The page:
A: No--because it's art, it's not me. The songs are from my imagination, and I've never been afraid of imagination. I've always felt really comfortable with exploring the endless boundary that your mind can create.

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Q: Has too much been made out of the blunt language, the sexual imagery?

A: Absolutely. The idea that I am a "shocking" artist is hysterical. It is a way more accurate reflection of the country's morality, the puritan upbringing. . . . If you can't hear beyond the (expletives), you shouldn't be listening to the record because the (expletives) have an absolute meaning in the sentences. It isn't there just to shock. It is telling a story.

I'm a very normal, non-shock-oriented kind of person. I just have a sometimes macabre sensibility. My songs are almost always ironic in some sense. I think people miss a lot of that on "Guyville." They didn't see the humor.

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Q: The words clever and smart are often applied to your work. How much do you operate on intellect and how much on emotion and instinct?

A: Well, I'm wily, but the music isn't as thought-out as people think. I often just go with instinct and emotion.

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Q: Did you listen a lot to music growing up?

A: Oh sure, but I was a radio listener, never a collector. I don't care where the bands came from or what ground they broke. I just like a good song. That's why today I like an asinine song as rapidly as I like a really well-crafted one. I just like songs that fill an emotional need that I have at that moment. The first R.E.M. album, for instance, was the soundtrack for one summer, and I'm sure it influenced how I felt. My goal is to do that--make soundtracks for periods in people's lives.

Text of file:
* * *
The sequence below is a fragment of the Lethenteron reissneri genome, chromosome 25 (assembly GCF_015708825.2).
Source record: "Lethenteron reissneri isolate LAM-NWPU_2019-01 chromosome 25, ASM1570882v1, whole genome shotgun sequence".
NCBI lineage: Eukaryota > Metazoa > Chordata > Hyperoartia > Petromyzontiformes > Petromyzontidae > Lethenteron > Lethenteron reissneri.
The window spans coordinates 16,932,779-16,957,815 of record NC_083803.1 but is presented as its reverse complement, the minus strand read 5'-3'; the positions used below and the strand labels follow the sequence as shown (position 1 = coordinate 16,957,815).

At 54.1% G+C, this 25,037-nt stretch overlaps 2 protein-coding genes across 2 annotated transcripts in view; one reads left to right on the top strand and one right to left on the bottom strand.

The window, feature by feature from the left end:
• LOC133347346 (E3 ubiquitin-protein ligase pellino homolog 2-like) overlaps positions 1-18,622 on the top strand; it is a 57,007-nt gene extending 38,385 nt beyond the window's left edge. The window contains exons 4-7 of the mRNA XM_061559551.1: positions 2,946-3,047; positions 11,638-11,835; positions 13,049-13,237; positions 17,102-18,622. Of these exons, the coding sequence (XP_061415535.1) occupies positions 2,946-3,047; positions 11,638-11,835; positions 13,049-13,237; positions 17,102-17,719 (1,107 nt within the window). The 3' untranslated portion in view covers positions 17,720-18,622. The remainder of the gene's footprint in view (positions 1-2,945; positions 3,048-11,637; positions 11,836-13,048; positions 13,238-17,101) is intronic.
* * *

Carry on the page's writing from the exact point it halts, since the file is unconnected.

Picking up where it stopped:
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Q: How much of your songs are autobiographical and how much simply storytelling?

A: It moves from autobiographical very quickly, much more quickly than people would think. It moves beyond my feelings about jealously and spins into a more exaggerated version. I quickly assume the alter ego.

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Q: How have the events of the last year affected the songwriting?

A: What really affected me was falling in love. That had more of an effect than the business stuff. I've gone back to simple melodies, which is my love. That's what I am doing right now, but it's a changing thing.

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Q: What made you finally feel comfortable enough to do the live shows again?

A: I think I felt I had enough time that I was ready again to do some work. I wanted to move forward, and it is going to be a trial-and-error thing to figure out how much and how little to do. And it'll just be me--no band. I have found I like playing solo better because I can kind of get into the songs better. I have trouble live transcending the circumstances and actually feeling the song in front of that many people. By myself onstage, I can reach that place much better because I don't have to listen to worry about what the band is doing.

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Q: And the next album?

A: I don't know when it'll be released, but I'm excited. That's what made me want to start working again, because I started getting all these ideas. I'll probably record it in the summer.

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Q: Is there a tone to the music? Do you want to move away a bit from the R-rated material to make sure you don't get stereotyped?

A: The language will remain if that's what I feel, but there is a softer (edge) to some of the new songs. . . . One is as sweet as prayer, and I've always written stuff like that. I think I just wanted (in the beginning) to prove that I was cool and tough, and now I don't care. When I am 35, I'll probably freak out and want to be cool and tough again. But now I just want to allow myself the freedom to express whatever I feel.

* Liz Phair, Wiltern Theatre, 3790 Wilshire Blvd., April 11, 8 p.m. $21. Information: (213) 380-5005 or Ticketmaster , (213) 480-3232, (714) 740-2000.